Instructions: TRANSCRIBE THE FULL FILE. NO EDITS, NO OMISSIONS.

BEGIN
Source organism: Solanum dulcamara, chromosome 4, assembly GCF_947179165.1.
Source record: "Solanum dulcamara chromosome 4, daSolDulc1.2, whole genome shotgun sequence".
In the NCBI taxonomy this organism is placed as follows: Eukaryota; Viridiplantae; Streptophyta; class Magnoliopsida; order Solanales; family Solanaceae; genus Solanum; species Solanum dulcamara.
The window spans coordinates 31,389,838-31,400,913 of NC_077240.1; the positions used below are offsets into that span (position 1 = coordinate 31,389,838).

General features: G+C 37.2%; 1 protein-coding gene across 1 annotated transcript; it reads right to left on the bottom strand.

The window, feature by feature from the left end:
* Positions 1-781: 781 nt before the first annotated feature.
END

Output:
Source organism: Solanum dulcamara, chromosome 4, assembly GCF_947179165.1.
Source record: "Solanum dulcamara chromosome 4, daSolDulc1.2, whole genome shotgun sequence".
In the NCBI taxonomy this organism is placed as follows: Eukaryota; Viridiplantae; Streptophyta; class Magnoliopsida; order Solanales; family Solanaceae; genus Solanum; species Solanum dulcamara.
The window spans coordinates 31,389,838-31,400,913 of NC_077240.1; the positions used below are offsets into that span (position 1 = coordinate 31,389,838).

General features: G+C 37.2%; 1 protein-coding gene across 1 annotated transcript; it reads right to left on the bottom strand.

The window, feature by feature from the left end:
* Positions 1-781: 781 nt before the first annotated feature.